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Cash grain price service up and running

More information is coming

Economists agree key to a successful open grain market is, well, openness, which includes easy access to accurate market information such as cash prices.

To that end the Alberta Wheat Commission (AWC) launched the first phase of its free, new web-based Crop Data and Price Reporting initiative Sept. 8.

Price & Data Quotes (PDQ) aims to be “a complete and unbiased” source for cash grain prices and crop data for farmers, the AWC said in a news release.

The days when farmers could get Manitoba Pool’s daily street prices on the radio are long gone. They were a guide as to what markets were doing and a benchmark by which to compare before selling.

A number of market analysts and newspapers, including this one, publish cash grain prices based on a survey of buyers, but some contend the current system isn’t transparent enough, especially since the Canadian Wheat Board’s monopoly over western Canadian wheat and barley destined for export or domestic human use ended Aug. 1, 2012.

“Since the end of the wheat board single desk we’ve seen an evolution in farmers’ marketing practices,” AWC general manager Tom Steve said in an interview.

“What are the (information) gaps and how do we fill them?”

The PDQ service electronically collects daily bids for five crops — No. 1 Canada Western Red Spring wheat 13.5 per cent protein, No. 1 Canada Western Amber durum wheat 13.0 per cent, No. 1 Canada Prairie Spring Red wheat 11.5 per cent, No. 1 Canola and No. 2 Yellow Peas — from major buyers across the West and then calculates an average price for nine geographic zones, including western and eastern Manitoba.

While the Western Grain Elevator Association facilitated discussions with its members, there is no formal agreement between the association.

“Each individual company provides the information at their option,” said John De Pape of Farmers Advanced Risk Management Company, the firm contracted to build the service.

The site also provides futures market closing prices, average wheat grade and protein spreads, local weather, foreign exchange rates and deferred elevator grain prices.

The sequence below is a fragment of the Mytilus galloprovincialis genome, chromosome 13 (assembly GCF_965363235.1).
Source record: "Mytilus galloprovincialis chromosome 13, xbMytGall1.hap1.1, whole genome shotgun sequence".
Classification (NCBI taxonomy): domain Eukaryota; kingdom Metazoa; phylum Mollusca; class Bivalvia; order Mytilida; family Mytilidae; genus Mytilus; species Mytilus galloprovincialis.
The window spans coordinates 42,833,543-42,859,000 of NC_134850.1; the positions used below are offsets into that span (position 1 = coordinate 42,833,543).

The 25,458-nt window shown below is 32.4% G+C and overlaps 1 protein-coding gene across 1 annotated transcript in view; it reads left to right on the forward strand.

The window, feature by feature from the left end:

Future versions of PDQ will be customizable, include charting capabilities and calculate the basis — the difference between futures and elevator prices — adjusted for differences in currency. More crops will likely be added too.

The new PDQ service received almost $743,000 in funding through Agriculture and Agri-Food Canada’s AgriRisk Initiatives under the federal-provincial Growing Forward 2 program.

Some companies that sell grain-marketing information to farmers have complained PDQ is unfair government-subsidized competition. De Pape disagrees.

“The objective of this was never to compete with people who are already doing this, but there is no one out there doing this,” he said. “There are people who collect prices and distribute them, but there are distinctions. I would say ours (numbers) are very robust… ”

PDQ’s prices are more accurate, according to De Pape, because the major buyers have agreed to automatically provide them electronically from all their elevator locations. The buyers know competitors will not find what their specific price is because they’re averaged.

“Any time you ask for a price you run the risk that they’re not going to be totally honest,” De Pape said.

“Our basic maxim is price, at a certain level, is a public good. I don’t think we as an industry should rely on two or three or four private enterprises to provide that public good unless they are willing to go the full nine yards.”

Farmers buy marketing information for analysis and advice, as well as information such as production and stock estimates and futures prices available free elsewhere, De Pape said. Just as analysts include futures prices in their publications they can publish PDQ’s cash prices too and for no charge, he added.

As useful as PDQ’s prices will be, they remain elevator bids, De Pape noted. Farmers should still contact several buyers before selling their grain.

“We know that a lot of business goes on at prices other than the bid,” De Pape said.

Sometimes an elevator needs a little extra grain to fill a train and offers a premium for a limited time or to certain customers. A buyer might pay a premium to attract a new customer.

PDQ is the only service reporting deferred cash prices up to 12 months out, according to De Pape. They are an important price signal, he said. If the cash price today for yellow peas is $6 a bushel but the May cash price is $6.56, that means some farmers can make money selling the peas today for delivery in May, he said. If today’s cash price is a lot higher than a deferred price that’s a signal to sell and deliver now.

The website just launched is version 1.0. There will be revisions, Steve said. In the meantime, the AWC wants farmers’ feedback on improvements ([email protected]).

“This is for the entire industry,” Steve said. “We would encourage everyone to weigh in on it. We’re trying to build a platform that has the broad support and consensus of the industry.”

Government funding for the project ends next spring. The AWC will prepare a report, including recommendations on how to operate and fund the service — a decision that’s up to the federal agriculture minister, Steve said.

One option is for Ottawa to continue funding the service and seek tenders for its operation as it does now for monitoring grain transportation. Another is for Canadian farmers, through their commodity groups, to fund it, Steve said.

About the author

Reporter

Allan Dawson is a reporter with the Manitoba Co-operator based near Miami, Man. Covering agriculture since 1980, Dawson has spent most of his career with the Co-operator except for several years with Farmers’ Independent Weekly and before that a Morden-Winkler area radio station.

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